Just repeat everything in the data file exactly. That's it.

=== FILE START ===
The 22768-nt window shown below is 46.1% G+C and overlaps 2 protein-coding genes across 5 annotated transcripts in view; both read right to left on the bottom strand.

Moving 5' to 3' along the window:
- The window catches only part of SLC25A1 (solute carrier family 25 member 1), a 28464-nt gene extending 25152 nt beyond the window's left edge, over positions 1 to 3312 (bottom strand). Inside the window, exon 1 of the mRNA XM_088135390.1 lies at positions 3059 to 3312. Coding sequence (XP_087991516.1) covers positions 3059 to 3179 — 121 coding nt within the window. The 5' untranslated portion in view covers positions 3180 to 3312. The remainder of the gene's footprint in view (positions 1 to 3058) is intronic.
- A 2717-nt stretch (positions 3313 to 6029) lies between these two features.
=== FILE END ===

The 22768-nt window shown below is 46.1% G+C and overlaps 2 protein-coding genes across 5 annotated transcripts in view; both read right to left on the bottom strand.

Moving 5' to 3' along the window:
- The window catches only part of SLC25A1 (solute carrier family 25 member 1), a 28464-nt gene extending 25152 nt beyond the window's left edge, over positions 1 to 3312 (bottom strand). Inside the window, exon 1 of the mRNA XM_088135390.1 lies at positions 3059 to 3312. Coding sequence (XP_087991516.1) covers positions 3059 to 3179 — 121 coding nt within the window. The 5' untranslated portion in view covers positions 3180 to 3312. The remainder of the gene's footprint in view (positions 1 to 3058) is intronic.
- A 2717-nt stretch (positions 3313 to 6029) lies between these two features.